O ka pono ke hana ‘ia a iho mai na lani
Continue to do good until the harvest come down to you
Blesseings come to those who persist in doing good
‘Olelo No’eau – Hawaiian Proverbs & Poetical Sayings, #2437
Collected, translated and annotated by Mary Kawena Pukui
The last three weeks have been so full and good. It began with a wonderful gathering of hula people and Hawaiian musicians in a joint performance on September 21st – the Autumnal Equinox – on the Oak Park Pa Hula. It was the last time that we formally danced hula on the mound, as we’re selling our house. When the festivities ended, Connie Harris did a beautiful pule (prayer) and ceremony to formally close the mound. I loved that five local Hawaiian groups (singers and dancers) came to share that moment with us!That weekend was followed by a 7-day silent meditation retreat. Then came another week during which I secluded myself in preparation for my Dharma Transmission to become a fully empowered Zen Priest and Zen Teacher. I didn’t use my computer or iPhone during that last week which culminated in a wonderful Robe Ceremony this past Sunday.
During my seclusion, I got up at 4:15 am to meditate and then did Buddhist services in honor of our lineage of Buddhist teachers which trace back to Shakyamuni Buddha. I chanted sutras and the names of our male and female ancestors throughout the day, copied manuscripts and made 108 bows every evening.
I was a little concerned about being able to do the 108 prostrations. I did them slowly and rhythmically and noticed when I was worried about my performance. I observed when I procrastinated and how whatever story I made up about not doing them just added to my not wanting to do them. But, of course, I had to do them so I just leaped into bowing.
The first night that I completed them, I noticed I was breathing hard and was glad to have a chair to sit on. I also noticed how much more energy I had for sitting meditation and that my chest felt more open. Bowing is a good physical practice to accompany meditation.
On the second day I included a Hawaiian chant after the Buddhist services. As soon as I finished chanting, tears spontaneously arose in gratitude for my hula practice. I knew then that hula was my heart practice and realized it is so very much a part of who I am.
My week of seclusion and intensive practice culminated in a public Robe Ceremony on Sunday. At least 50 people attended. I was given a new robe by my teacher, my husband Robert Joshin Althouse. The robe signified my dharma transmission and a new title – Sensei (teacher). Then we danced hula that made me really happy. It was a beautiful and empowering day. So many people had supported me in different ways – cooking, cleaning, dancing, praying.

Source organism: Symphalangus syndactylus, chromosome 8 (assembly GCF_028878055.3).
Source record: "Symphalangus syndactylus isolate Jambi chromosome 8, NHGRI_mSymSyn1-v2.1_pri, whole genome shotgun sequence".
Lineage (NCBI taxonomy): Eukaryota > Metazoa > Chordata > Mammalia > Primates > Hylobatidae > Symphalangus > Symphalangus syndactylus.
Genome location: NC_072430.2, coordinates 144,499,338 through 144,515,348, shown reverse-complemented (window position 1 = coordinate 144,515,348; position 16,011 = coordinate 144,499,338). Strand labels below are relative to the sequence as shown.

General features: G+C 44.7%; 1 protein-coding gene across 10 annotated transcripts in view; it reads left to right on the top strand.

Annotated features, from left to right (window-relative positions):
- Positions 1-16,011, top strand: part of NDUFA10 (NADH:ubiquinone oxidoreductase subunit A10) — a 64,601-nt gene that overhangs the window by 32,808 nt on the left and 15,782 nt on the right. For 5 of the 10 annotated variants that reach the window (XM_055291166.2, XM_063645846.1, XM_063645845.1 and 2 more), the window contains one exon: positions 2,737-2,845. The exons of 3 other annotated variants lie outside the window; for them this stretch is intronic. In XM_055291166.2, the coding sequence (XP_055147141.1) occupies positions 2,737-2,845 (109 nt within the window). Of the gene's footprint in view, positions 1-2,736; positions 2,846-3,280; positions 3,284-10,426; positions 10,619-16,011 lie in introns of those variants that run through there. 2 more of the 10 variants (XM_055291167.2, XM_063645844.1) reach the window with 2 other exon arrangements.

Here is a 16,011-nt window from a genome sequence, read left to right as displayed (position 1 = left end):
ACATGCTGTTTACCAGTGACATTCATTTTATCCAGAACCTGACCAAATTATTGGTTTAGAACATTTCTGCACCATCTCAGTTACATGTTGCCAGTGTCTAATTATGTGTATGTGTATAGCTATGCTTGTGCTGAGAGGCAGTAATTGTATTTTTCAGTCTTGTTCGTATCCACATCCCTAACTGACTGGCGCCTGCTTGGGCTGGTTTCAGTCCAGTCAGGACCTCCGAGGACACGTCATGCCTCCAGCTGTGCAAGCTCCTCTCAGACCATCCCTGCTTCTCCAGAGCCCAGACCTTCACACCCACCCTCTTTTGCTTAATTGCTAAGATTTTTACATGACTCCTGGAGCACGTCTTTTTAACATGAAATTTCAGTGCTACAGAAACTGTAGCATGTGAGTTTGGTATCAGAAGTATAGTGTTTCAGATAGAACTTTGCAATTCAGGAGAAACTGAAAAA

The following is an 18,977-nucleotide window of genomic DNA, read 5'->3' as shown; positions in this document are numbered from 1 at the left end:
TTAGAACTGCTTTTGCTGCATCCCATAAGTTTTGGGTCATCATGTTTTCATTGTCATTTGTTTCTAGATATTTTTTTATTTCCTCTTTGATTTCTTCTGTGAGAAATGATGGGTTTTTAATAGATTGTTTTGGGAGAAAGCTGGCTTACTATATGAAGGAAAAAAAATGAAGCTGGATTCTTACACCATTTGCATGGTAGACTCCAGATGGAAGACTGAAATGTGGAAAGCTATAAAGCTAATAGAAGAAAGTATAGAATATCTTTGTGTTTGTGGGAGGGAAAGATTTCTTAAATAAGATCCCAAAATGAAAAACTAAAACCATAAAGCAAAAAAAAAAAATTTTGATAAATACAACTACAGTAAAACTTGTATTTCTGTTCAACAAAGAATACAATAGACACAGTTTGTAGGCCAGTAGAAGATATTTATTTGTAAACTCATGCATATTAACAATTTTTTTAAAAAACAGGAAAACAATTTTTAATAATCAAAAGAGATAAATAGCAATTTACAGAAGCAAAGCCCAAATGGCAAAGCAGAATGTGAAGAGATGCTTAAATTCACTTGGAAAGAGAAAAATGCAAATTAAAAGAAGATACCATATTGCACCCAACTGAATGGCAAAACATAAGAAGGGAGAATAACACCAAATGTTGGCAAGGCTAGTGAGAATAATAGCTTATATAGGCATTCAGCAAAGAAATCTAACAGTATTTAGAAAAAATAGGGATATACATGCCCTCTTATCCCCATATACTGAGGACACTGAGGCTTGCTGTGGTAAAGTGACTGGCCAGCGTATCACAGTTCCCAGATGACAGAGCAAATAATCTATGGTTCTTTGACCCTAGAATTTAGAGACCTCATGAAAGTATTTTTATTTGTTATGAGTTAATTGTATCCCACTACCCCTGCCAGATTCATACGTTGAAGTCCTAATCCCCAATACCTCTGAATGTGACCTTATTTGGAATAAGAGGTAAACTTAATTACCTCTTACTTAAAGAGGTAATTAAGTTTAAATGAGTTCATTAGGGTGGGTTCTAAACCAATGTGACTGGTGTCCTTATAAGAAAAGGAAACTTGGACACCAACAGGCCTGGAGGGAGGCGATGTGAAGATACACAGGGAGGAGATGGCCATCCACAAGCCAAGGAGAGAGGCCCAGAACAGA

The next day, I slept in – the first day off in three weeks. When I awoke the first thing I did was look at FaceBook on my iPhone for an hour lying in bed.
Later on that foggy day, we went to the Art Institute of Chicago – the last day of the Magritte Exhibition. Magritte was a surrealist who believed in the power of his dreams and looked at the world in a very different way. I too am beginning to see things differently.
The great photographer, Peter Cunningham, was with us. Much to my delight, he said that foggy days are perfect days for photography! After lunch, we walked out to the Lurie Gardens – an oasis right in the midst of urban Chicago! Peter was right – the fall colors of the garden were magically enhanced by the foggy light and rain.
My iPhone battery was almost gone, but I had my small Cannon PowerShot to use. I thoroughly enjoyed taking photos – what nourishment the garden gave to me. I saw one angle that was particularly enchanting – I wanted to take a photo on my iPhone to post onto FaceBook, and share it with you. So I took out my iPhone, and then I dropped it.
It bounced off of the retaining wall and dove straight through a little crack – like a champion Olympic diver – not touching either side of the crack. It fell perfectly straight into the water flowing under the deck. I stood there stunned. There was nothing I could do. My iPhone was gone!
A very nice young man came towards me as this happened. He witnessed the whole thing and was almost as stunned as I was. He looked at me and said with empathy, “It’s gone.” I said, “Yes,” still in disbelief. He said, “I’m sorry.” I said, “Thanks” not knowing whether I should laugh or cry.
My world shifted a little again. When you lose something of value, there is a momentary change in awareness. Then I laughed out loud in disbelief at how my iPhone could have done such a perfect dive into the drink. Could this be a blessing in disguise? Maybe I need to start doing more face to face time with people. So, for now, I’m exploring living without my iPhone. We’ll see how long that lasts.
Malama pono (Take care of body, mind and heart),
June Ryushin Kaililani Tanoue